Frank Lloyd Wright Houses in St Louis
The Kraus House, also known as the Frank Lloyd Wright House in Ebsworth Park, is a house in Kirkwood, Missouri designed by architect Frank Lloyd Wright. The house was designed and constructed for Russell and Ruth Goetz Kraus, and the initial design was conceived in 1950. Construction continued until at least 1960 and was never formally completed. The owners lived in the house for about 40 years (Ruth died in 1992).
at the end of the road
In 1997, the house was recognized with listing on the National Register of Historic Places of the National Park Service. Russell Kraus sold the house in 2001 to a non-profit organization formed for the specific purpose of saving it. Title was subsequently transferred to the St. Louis County Parks Department, which maintains the 10.5-acre (42,000 m2) grounds as Ebsworth Park. The house and park are open to the public by appointment only. Tours are available for a small fee and do not allow pictures to be taken inside the house.
The Theodore A. Pappas House is a Frank Lloyd Wright designed Usonian house in St. Louis, Missouri. The Pappas house was listed on the National Register of Historic Places in 1979, when it was only 15 years old. It is one of two houses in St. Louis designed by Wright, the only Usonian Automatic in Missouri. Wright designed it between 1955 and 1959 at the Pappas’ request, and Theodore and Bette Pappas built the house together with the help of day laborers between 1960 and 1964. The Pappas house is a rambling 4-bedroom house, and after the Gerald B. and Beverley Tonkens House, is the largest of the Usonian Automatics built.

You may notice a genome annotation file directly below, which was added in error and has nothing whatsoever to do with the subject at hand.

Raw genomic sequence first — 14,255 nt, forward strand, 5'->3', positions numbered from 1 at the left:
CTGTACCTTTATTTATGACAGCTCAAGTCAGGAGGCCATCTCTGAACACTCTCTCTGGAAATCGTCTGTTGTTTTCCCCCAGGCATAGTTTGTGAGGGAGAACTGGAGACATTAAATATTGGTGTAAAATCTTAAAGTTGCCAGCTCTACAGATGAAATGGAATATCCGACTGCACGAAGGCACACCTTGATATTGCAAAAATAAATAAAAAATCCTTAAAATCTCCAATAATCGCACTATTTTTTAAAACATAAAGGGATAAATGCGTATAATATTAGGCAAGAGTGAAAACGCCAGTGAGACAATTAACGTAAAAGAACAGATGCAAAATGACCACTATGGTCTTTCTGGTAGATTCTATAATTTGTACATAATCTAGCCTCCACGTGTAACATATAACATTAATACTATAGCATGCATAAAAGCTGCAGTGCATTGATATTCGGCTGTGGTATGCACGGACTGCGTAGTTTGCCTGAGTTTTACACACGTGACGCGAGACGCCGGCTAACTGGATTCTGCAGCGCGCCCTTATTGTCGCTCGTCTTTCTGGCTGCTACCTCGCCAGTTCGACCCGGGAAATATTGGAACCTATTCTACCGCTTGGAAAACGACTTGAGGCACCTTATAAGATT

The entire body of the Pappas House, including the roof is made up of plain concrete blocks standardized to a module. These blocks were placed on top of and next to one another with no mortar. The hidden sides of each block had hollows through which steel rods were inserted, running vertically and horizontally, creating a "knit" effect. Grout was used to fill the hollows after the rods were in place. Theoretically, all elements of the house could be manufactured and sent to the owners as a sort of “do-it-yourself” kit, the “automatic” aspect of an Usonian Automatic. However, metal molds for the blocks were not available, and the blocks had to be cast in molds created by a local craftsman. The concrete was pretinted according to Wright's idea that color should be in and not on the surface. The color scheme throughout the house is monochromatic, a warm natural, earthen color, complemented by a uniform unstained Philippine mahogany for trim and built in furniture.
Text from Wikipedia
People and Places